The Fonds de Lissage is managed by the Association du Fonds de Lissage (AFDL) established in April 2008 at the charter general assembly of the Burkinabe cotton trade association, which includes producers and cotton companies. A local bank, selected by public tender, has been given the mandate to manage the mechanism and the fund to ensure transparency, fairness and security of the fund’s resources.
With regards to the initial matching contribution of the Fonds de Lissage, AFD earmarked €15 million in the form of a Prêt Très Concessionnel Contra Cyclique (PTCC)––or highly concessional contra-cyclical loan. A €3 million public subsidy will be added to the €15 million loan.
The effective implementation of the Burkinabe fonds de lissage is in line with a broader regional outlook for an integrated management program for price risks. Its implementation should thus permit to reopen the debate initiated in 2007 regarding the creation of a regional entity to refinance, if need be, the eligible national fonds de lissage to stabilize Western African regional markets as a whole.
The fonds de lissage, designed at the initiative of the AFD to respond to the lingering sharp decline in cotton prices, is proof that constructive decisions exist and continue to be instigated to bring about solutions to price volatility, which disturbs all agricultural activities. If this kind of mechanism is totally feasible at the local and national levels, it quickly meets its limitations on a larger––regional or international––scale.
Borrowing from systems already put in practice in the past, such mechanism in fact presents a major downside on the regional or international scale, in as much as it tends to stimulate overproduction. With the assurance of being able to sell their products at a set price (the bottom price), producers are encouraged to produce more than what the market can handle. What is bearable at the local level has a different impact at the regional level. In the latter case, the system tends to feed its own deficit since the overproduction marshals such commodity volumes that they influence actual prices downward. As a result, global prices tend to remain low over the long term, a situation that curtails the opportunities for public authorities to balance their accounts when prices exceed the ceiling price.
This is why the European Union, through its 1984 and 1988 reforms, gradually did away with intervention prices in the CAP and established production control mechanisms (quotas, compulsory fallows, etc...); this is also the reason which led, in the 2000 Cotonou Agreement, to the disuse of the STABEX, the financial compensation system instituted by the Lomé Agreement between the European Union and the ACP5 countries to stabilize the latter’s export earnings6.
This mechanism is thus far from being flawless; however, its reinstatement by the AFD for the Burkina Faso cotton market shows the extent to which it stands as a solution for fragile economic sectors. The price hyper-volatility that qualifies agricultural markets remains the major risk confronting farmers, and indirectly their governments (national food security, staying power of some industries, etc…). Until very recently, governments often opted to take the risk of overproduction rather than leave agriculture in the free market arena and in the hyper-volatility it provokes. And the fond de lissage implemented in Burkina Faso proves that, in crisis situations such as that experienced by the cotton industry in Western Africa, the price intervention system is again the preferred solution.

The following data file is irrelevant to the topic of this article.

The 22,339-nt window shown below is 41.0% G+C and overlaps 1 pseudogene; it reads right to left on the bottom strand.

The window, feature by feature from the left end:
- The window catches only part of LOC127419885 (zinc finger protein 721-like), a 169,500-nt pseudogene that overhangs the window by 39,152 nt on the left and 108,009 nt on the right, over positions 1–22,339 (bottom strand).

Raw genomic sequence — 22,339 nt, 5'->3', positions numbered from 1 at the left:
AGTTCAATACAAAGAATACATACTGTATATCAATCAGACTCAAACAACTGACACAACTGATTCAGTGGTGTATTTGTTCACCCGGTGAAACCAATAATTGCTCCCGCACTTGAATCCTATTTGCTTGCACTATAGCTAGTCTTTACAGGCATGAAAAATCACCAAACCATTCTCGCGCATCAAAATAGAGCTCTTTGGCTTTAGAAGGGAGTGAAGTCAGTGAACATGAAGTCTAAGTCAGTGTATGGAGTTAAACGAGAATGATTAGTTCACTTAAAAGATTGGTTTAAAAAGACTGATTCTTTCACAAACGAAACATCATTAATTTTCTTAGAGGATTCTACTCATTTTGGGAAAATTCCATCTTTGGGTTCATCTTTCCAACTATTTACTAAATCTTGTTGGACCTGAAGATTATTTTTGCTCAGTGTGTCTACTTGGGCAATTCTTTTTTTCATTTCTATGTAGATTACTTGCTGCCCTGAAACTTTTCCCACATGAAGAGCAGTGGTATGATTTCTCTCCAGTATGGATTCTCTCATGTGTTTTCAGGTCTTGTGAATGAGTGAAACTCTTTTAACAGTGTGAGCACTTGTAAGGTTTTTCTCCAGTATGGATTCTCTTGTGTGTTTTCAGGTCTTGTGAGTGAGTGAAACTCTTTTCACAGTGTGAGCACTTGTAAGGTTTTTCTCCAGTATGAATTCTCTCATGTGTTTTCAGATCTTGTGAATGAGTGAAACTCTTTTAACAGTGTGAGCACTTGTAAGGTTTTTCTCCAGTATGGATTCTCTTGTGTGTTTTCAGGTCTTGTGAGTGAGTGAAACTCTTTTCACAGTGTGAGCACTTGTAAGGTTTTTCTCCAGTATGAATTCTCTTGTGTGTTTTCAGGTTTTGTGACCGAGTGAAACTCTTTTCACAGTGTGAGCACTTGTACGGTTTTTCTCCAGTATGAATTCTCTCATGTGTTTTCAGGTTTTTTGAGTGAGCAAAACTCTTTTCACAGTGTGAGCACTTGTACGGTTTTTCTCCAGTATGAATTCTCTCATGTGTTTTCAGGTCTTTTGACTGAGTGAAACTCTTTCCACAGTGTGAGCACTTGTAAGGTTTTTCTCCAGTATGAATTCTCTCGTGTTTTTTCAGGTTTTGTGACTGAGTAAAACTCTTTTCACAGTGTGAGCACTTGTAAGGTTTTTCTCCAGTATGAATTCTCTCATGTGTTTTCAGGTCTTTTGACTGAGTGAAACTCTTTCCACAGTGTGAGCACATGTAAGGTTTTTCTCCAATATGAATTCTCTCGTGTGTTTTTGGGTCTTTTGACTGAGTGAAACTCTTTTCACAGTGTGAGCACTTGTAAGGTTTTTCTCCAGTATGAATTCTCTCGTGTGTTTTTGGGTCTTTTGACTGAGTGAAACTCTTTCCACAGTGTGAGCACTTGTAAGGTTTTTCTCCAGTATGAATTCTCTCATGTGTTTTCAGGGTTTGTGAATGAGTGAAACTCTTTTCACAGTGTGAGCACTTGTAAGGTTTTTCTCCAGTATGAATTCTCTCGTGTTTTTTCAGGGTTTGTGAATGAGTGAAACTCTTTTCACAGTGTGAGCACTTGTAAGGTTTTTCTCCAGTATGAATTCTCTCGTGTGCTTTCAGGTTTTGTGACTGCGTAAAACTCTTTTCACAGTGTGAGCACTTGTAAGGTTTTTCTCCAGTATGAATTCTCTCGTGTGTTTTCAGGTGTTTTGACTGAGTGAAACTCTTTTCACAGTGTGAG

by Paul-Florent Montfort, Analyst, momagri
1 Please read our July 7, 2009 article “Since the 2006-2007 Harvest, the System Works”, an interview with André Pouillès-Duplaix, Deputy Director of the AFD Operational Technical Divison.
2 For many years, the cotton trade in Burkina Faso operated on the basis of prices negotiated between cotton companies and producers. However, such system––established without any benchmark to international markets or production costs in the industry––was bound to eventually collapse.
3 i.e. an average that can be adjusted on a continuous basis.
4 Source: Global Economic Outlook, Commodities Forecast.
5 The ACP countries, or African, Caribbean and Pacific Rim countries, are nations that signed the Lomé and Cotonou agreements. The Lomé Convention is a cooperation program between the 27 members of the European Union and 79 countries in Africa, the Caribbean Basin and the Pacific Rim. It mainly sets up tariff preferences that provide these countries access to European markets as well as special funds to guarantee price stability for purchases of agricultural or mining products.
6 Mechanisms in which prices are set par the state: producers are therefore assured that their products will sell at a given price.